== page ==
(Note: This story appears in the April 2022 issue of SE Magazine)
*Story by Dianna Stratton
Eldorado’s Dianna Stratton colors the history of pink to its present as a best-selling hue.
Color can be a powerful element that influences emotions and behaviors, and pink is no exception. Pink is a pale tint of red that was named after the flower, Dianthus plumarius, a compact evergreen perennial. Often described as a feminine color, pink is commonly associated with love and romance, though that wasn’t always the case.
In 1700s Europe, due to its closeness to red, pink was considered a powerful, masculine color, associated with virility and fertility. Meanwhile blue was associated with femininity, due to its association with the veil of the Virgin Mary in Christian tradition. The 1800s brought the golden age of pink, when pink mansions and churches were built across Europe.
It wasn’t until the 1930s that pink perceptions started to change. Professional men preferred darker tones as more professional and serious. Meanwhile, brighter colors were relegated to housewives and children. By the 1950s, pink and blue were no longer interchangeable and were consistently gendered. By the time Mattel launched Barbie in 1959, pink was considered a feminine power color.
By the 2000s, pink became the default color for all things girly. Select toy-store aisles were drenched in hot pink, intending to appeal exclusively to female children. Despite the effort of designers and influencers to return pink to its beginnings as a multivalent color, pink has become a controversial color and few colors are as politically charged.
Meanwhile pink has enjoyed a three-decade reign of the vibrator market. Even within the pleasure product industry, pink products are routinely a best-selling product color, as well as a highly divisive hue for an industry that prides itself on progressive values that challenge social norms and stigmas.
Eldorado Director of Sales and Marketing Derek DalPiaz shares, “As a wholesale distributor, we buy what suppliers manufacture, and we sell what retailers pick up. Despite the predominance of pink products, it’s unclear which came first. Do pink products sell because that’s what customers prefer, or do customers buy pink products because that’s the product color most commonly available?”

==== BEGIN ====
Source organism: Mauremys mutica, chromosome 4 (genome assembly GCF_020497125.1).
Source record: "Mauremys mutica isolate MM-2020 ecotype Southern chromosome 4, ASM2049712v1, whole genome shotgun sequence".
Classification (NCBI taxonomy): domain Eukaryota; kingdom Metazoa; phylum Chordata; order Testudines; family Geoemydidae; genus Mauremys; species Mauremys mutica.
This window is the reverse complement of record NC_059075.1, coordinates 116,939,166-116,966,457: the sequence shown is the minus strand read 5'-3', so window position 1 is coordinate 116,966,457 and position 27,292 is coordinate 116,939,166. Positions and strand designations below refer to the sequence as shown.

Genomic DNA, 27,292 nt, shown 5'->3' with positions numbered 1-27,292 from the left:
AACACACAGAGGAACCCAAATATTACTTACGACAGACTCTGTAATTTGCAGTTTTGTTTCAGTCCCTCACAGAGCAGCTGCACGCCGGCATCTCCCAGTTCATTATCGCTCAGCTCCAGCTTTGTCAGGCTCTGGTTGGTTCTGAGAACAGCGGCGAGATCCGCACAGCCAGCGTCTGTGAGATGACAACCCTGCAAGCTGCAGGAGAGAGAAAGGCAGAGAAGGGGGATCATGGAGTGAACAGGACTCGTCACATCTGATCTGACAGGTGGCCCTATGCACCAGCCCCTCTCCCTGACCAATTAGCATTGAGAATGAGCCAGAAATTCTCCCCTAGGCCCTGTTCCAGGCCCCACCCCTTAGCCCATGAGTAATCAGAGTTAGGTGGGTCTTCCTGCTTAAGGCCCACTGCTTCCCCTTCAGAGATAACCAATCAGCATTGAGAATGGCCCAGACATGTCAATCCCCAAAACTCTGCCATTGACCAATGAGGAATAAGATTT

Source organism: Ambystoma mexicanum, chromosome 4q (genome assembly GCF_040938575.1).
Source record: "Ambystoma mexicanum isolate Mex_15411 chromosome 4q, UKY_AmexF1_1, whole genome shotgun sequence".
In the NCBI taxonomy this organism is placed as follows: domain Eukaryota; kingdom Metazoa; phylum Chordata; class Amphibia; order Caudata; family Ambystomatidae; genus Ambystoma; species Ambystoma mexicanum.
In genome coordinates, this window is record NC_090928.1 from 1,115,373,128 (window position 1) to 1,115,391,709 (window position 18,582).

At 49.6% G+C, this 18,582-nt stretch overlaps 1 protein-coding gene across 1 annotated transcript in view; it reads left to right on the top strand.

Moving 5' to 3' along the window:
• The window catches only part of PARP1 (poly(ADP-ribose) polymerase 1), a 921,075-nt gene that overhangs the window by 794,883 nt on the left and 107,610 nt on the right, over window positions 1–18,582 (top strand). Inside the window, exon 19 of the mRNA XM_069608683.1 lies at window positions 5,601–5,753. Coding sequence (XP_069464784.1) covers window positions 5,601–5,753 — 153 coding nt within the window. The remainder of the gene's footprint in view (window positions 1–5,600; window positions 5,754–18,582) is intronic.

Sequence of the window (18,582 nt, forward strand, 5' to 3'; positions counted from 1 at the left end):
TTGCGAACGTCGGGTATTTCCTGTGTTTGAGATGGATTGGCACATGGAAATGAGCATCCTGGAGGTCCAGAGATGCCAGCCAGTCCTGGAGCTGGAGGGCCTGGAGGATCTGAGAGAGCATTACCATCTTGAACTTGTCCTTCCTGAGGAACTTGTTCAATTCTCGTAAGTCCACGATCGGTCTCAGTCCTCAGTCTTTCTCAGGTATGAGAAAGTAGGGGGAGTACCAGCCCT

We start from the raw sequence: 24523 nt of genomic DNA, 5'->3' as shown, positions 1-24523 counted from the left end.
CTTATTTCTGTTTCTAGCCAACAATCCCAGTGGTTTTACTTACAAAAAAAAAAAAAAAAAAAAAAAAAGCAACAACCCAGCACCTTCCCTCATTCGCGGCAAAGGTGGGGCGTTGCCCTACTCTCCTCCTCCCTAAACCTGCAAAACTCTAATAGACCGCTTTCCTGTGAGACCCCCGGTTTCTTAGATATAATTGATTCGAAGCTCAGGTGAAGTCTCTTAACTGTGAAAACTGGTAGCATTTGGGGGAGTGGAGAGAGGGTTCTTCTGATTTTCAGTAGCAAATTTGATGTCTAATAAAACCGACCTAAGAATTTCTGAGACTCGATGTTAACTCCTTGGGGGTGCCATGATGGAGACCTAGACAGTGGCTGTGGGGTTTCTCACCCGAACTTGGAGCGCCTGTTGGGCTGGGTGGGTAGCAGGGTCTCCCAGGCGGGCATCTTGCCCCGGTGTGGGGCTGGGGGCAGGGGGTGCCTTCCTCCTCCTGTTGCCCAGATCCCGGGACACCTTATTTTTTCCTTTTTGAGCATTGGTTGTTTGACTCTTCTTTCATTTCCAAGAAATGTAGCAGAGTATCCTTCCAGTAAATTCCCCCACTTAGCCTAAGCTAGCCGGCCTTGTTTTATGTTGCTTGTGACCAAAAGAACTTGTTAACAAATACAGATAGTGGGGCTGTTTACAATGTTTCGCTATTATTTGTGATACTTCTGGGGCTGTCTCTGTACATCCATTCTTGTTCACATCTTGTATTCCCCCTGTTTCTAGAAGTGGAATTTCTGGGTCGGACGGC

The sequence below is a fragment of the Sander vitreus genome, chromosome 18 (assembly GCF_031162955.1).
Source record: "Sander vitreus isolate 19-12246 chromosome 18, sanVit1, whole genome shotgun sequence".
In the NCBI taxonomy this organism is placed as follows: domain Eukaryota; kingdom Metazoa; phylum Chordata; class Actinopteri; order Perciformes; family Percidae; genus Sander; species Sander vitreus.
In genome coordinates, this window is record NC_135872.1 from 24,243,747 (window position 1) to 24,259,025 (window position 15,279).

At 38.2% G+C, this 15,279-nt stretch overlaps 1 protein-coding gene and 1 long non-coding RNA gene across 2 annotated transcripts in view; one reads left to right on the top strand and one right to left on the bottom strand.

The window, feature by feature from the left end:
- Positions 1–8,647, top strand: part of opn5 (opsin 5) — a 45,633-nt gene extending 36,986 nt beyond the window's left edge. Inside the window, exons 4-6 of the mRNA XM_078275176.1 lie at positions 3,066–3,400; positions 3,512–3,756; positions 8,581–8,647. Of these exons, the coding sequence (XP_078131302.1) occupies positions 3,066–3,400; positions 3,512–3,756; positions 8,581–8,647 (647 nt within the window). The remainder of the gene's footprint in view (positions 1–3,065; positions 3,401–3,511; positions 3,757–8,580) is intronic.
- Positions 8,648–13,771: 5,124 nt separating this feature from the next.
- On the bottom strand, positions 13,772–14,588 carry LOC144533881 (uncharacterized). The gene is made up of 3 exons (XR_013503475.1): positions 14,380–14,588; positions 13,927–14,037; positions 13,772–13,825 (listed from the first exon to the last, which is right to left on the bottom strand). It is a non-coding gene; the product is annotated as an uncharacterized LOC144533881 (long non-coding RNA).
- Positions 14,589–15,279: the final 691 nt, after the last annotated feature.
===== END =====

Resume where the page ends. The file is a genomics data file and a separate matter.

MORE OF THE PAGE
An intermediate perspective on this ‘which came first, pink chicken or egg scenario’ is understandable coming from a distributor, but it begs the question… why is pink a best-selling product color? We reached out to manufacturers and retailers to better appreciate the pink sex toy predominance phenomenon.
Before starting CalExotics in 1994, Susan Colvin believed the abundance of flesh-colored products on the market were unimaginative and lacked style. One of Colvin’s first initiatives at CalExotics was to introduce color into the world of pleasure products. She added a variety of colors to her product offering and was the first manufacturer to offer pink products.
“Adding color to intimate products was important for so many reasons — we wanted to attract a wider customer base, including couples,” says Nichole Grossmann, Director of Marketing for CalExotics. “CalExotics felt that couples would be more interested and willing to try adult toys if they were fun and inviting. Adding colors like pink and purple made the toys fun, and opened the door for so many more people to play and explore.“
Bright pink is the primary brand color of many Lovense products. Karina Sidorenko, the Lovense Account Manager, remarks “When designing a toy for women, we reflexively thought about pink. We consider pink the color of pleasure. Our pink is very noticeable and looks attractive. Webcam performers prefer our pink because of the recognizability of the color on the screen, attracting the attention of fans of adult streams.”